<p><b><i>"e;There can be no greater advantage than certainty of the future.</i></b><br><b><i>Not in nature. Not in business. Not in governance."e;</i></b><br><b><i></i></b><br><b><i></i></b> So begins Rebecca Costas much-awaited exploration of <i>foresight</i>: "e;the crowning achievement of human ambition."e; According to Costa, advances in Big Data, predictive analytics, genomics, artificial intelligence, and other breakthroughs have made it possible to pinpoint future results with mind-blowing accuracycracking the door to what Costa calls <i>predaptation</i>: <i>the ability to adapt</i> <i>before the fact.</i> Never before has the information needed to avert danger, get the jump ahead of others, or prepare for the inevitable been so clearly within grasp.</p><p>Through fascinating real-life examples, Costa reveals how technology has brought nations, businesses, and individuals to the edge of clairvoyance. Yet, our ability to <i>act</i> on foreknowledge often falls shortcausing leaders to squander the advantage of preemption. To counteract this failure, Costa illuminates 12 principles of adaptation, and <i>predaptation</i>, used to succeed in fast-moving environments.</p><p>In the spirit of the best in popular science, <i>On the Verge</i> is a landmark examination of big-picture forces affecting society today. Costas unique sociobiological perspective, combined with her ability to blend humor, breaking science, and insightful personal stories, distinguishes her as one of the most important female thought leaders of our time.</p>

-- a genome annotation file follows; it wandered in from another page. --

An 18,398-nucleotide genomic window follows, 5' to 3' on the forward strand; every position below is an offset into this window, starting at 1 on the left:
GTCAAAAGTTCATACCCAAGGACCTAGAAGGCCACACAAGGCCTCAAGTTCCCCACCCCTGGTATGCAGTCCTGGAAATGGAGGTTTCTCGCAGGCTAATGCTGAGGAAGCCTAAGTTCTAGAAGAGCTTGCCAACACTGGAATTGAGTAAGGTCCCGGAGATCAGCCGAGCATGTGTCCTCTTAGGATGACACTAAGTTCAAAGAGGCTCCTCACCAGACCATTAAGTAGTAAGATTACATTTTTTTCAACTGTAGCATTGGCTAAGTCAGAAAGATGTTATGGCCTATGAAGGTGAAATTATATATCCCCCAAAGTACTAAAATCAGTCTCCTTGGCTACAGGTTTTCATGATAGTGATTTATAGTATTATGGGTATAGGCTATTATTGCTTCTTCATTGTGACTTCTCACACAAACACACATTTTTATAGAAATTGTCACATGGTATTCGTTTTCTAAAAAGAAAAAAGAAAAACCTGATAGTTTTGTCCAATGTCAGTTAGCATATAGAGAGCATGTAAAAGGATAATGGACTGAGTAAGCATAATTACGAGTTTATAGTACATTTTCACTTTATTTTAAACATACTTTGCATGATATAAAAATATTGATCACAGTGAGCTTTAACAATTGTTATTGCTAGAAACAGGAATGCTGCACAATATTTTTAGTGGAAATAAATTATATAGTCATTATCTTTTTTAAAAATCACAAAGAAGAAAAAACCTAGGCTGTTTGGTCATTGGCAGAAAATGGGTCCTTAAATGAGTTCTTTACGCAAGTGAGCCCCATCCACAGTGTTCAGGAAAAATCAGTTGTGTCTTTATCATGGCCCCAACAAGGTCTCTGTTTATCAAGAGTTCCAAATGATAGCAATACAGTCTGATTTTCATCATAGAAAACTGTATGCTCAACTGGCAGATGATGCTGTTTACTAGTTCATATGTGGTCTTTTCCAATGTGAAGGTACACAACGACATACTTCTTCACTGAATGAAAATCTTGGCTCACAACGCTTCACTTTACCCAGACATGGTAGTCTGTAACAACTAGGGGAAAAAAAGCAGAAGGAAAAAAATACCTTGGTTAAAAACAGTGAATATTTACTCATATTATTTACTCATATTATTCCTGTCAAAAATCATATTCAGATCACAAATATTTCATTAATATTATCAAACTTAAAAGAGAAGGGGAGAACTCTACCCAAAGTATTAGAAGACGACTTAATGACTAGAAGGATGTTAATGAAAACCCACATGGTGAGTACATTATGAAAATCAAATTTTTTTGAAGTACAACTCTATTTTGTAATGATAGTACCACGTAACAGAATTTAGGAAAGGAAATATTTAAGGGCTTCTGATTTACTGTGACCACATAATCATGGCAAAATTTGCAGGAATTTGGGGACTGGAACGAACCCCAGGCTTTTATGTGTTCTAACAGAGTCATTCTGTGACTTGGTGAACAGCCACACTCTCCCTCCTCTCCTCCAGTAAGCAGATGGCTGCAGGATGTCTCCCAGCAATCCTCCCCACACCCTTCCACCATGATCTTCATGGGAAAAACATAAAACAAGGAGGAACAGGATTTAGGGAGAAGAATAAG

Transhumanism posits that humanity is on the verge of rapid evolutionary change as a result of emerging technologies and increased global consciousness. However, this insight is dismissed as a naive and controversial reframing of posthumanist thought, having also been vilified as the most dangerous idea in the world by Francis Fukuyama. In this book, Andrew Pilsch counters these critiques, arguing instead that transhumanism's utopian rhetoric actively imagines radical new futures for the species and its habitat. Pilsch situates contemporary transhumanism within the longer history of a rhetorical mode he calls evolutionary futurism that unifies diverse texts, philosophies, and theories of science and technology that anticipate a radical explosion in humanity's cognitive, physical, and cultural potentialities. By conceptualizing transhumanism as a rhetoric, as opposed to an obscure group of fringe figures, he explores the intersection of three major paradigms shaping contemporary Western intellectual life: cybernetics, evolutionary biology, and spiritualism. In analyzing this collision, his work traces the belief in a digital, evolutionary, and collective future through a broad range of texts written by theologians and mystics, biologists and computer scientists, political philosophers and economic thinkers, conceptual artists and Golden Age science fiction writers. Unearthing the long history of evolutionary futurism, Pilsch concludes, allows us to more clearly see the novel contributions that transhumanism offers for escaping our current geopolitical bind by inspiring radical utopian thought.